Jennifer Wolowic: Facebook top tool for First Nations

Facebook is becoming the number one way for on-reserve and off-reserve members of First Nations to connect with each other, according to research from Dr. Candis Callison at the UBC School of Journalism.

Despite the gap between First Nations communities living on reserve and in urban areas, Facebook allows the sharing of information between members of the same band across vast areas and between generations.

Facebook has also been particularly influential on the campaign trail for First Nations politicians, whose communities and constituents are spread out over a large geographic area.

Jennifer Wolowic, a PhD Candidate in Interdisciplinary Studies, is currently exploring the different practices that help people connect, including cell phones, social media, and photography. One aspect of her research focuses on the daily use of Facebook in the First Nations community in Prince Rupert.

For them, Facebook parallels and augments the use of the radio in villages. People post status updates to help find people and announce when they are selling things. However, they can also make public statements of appreciation, as well as share their favorite music videos and play games.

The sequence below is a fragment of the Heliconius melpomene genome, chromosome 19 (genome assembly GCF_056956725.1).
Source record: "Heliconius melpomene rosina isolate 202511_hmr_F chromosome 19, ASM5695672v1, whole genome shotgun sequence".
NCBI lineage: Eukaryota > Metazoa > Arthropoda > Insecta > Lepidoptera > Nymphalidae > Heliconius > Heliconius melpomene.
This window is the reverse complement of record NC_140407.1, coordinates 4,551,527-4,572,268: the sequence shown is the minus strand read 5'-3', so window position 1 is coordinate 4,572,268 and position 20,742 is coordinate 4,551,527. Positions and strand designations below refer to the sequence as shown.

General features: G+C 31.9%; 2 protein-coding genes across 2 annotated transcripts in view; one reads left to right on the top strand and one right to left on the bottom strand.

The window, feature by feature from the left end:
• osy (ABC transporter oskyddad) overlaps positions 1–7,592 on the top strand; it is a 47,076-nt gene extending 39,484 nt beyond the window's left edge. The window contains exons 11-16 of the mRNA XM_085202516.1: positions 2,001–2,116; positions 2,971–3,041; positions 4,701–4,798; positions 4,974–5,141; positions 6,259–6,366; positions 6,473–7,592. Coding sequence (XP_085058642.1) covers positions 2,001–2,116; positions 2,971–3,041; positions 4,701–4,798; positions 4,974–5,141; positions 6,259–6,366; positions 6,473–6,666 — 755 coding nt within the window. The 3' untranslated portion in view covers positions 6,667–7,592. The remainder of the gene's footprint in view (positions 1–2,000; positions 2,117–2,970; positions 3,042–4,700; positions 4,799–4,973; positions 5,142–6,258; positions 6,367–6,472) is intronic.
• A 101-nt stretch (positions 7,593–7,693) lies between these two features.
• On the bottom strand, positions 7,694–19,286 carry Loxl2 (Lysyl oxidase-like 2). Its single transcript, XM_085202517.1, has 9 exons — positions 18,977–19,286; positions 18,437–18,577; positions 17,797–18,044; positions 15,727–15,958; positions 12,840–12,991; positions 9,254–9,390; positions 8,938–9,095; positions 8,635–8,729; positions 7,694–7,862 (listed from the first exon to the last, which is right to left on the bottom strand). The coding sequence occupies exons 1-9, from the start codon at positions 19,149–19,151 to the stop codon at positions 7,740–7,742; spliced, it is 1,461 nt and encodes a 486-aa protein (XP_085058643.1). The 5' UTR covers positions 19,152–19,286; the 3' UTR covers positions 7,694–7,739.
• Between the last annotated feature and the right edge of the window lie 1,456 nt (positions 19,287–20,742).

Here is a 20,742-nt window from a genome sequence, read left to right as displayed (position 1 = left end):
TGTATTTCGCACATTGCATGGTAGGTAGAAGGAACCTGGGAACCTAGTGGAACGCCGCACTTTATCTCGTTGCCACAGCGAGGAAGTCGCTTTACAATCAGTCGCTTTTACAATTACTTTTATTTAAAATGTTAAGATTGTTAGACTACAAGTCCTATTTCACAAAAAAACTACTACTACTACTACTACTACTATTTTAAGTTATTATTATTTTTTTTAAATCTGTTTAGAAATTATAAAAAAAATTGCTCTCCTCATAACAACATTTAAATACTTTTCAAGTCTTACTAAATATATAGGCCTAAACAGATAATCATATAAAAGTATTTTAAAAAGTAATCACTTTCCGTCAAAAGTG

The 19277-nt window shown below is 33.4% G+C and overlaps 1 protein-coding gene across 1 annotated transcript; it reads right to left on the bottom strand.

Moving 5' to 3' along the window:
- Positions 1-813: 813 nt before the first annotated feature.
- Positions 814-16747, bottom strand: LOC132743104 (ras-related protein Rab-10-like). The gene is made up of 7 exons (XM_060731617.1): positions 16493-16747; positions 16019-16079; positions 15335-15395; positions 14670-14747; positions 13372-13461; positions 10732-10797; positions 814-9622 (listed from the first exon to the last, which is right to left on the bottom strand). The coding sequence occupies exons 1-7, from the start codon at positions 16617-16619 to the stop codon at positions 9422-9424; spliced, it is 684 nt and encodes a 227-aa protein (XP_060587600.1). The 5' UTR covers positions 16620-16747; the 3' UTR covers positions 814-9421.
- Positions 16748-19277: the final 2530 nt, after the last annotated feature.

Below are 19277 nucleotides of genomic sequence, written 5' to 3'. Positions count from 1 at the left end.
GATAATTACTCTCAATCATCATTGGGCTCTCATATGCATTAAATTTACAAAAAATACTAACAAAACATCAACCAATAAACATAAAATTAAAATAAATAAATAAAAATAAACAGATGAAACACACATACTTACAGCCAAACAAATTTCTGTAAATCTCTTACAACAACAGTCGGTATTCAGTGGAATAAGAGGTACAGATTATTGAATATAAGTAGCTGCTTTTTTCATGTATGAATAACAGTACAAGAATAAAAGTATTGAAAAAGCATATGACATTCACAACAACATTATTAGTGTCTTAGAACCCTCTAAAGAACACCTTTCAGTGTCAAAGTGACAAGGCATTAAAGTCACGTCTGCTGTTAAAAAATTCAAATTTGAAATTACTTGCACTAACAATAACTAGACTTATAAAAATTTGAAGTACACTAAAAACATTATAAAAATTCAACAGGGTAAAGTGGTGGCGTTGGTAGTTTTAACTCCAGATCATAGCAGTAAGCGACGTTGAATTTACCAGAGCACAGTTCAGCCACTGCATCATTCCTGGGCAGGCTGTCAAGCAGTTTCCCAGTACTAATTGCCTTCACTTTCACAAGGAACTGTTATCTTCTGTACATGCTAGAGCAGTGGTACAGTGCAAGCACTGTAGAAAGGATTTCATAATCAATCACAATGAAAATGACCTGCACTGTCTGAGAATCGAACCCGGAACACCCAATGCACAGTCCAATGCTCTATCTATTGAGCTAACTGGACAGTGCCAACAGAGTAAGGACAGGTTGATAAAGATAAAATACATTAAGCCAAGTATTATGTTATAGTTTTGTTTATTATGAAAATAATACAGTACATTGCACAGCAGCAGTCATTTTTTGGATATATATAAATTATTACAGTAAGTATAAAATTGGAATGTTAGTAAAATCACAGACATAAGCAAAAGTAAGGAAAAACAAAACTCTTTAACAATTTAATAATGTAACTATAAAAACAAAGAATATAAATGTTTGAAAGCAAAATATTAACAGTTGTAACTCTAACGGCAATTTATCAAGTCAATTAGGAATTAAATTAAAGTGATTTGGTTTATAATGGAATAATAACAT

With the closure of the local newspaper in 2010, Facebook is also playing a larger role in organizing and promoting First Nations community events.

“In my work, people often request images and videos of themselves at events as they go online,” said Wolowic. “When I ask why, they tell me it is so they can share them with friends and family who were absent.”

One woman that Wolowic works with noted that Facebook provides a way to express grief and provide a source of comfort and healing when someone is in need.

“She told me that not a week goes by that she doesn’t see a RIP post and it seems to make the sadness in her community more real,” said Wolowic. “I recognize that her use of the word ‘community’ is not bound to one place, but stretches across the family in her village, Prince Rupert, and the people she cares about across the province and Canada.”

Similarly, the “always-on” nature of social media connects them to a support network when in need. A young man that Wolowic knows in Vancouver will post updates about major life decisions he is trying to make to source opinions from his extended family across the province.

“For First Nations who name family as one of their greatest strengths and recognize the power of public communication, social media is being embraced as a way to maintain and strengthen their relationships to the people and places of their community,” said Wolowic.

Wolowic hopes that her research will culminate in a public photography exhibit that challenges stereotypes of First Nations youth, and films about a local dance group and carving class that inspire cross-generational relationships.

Written by Mary Leong
Article Published June 6, 2011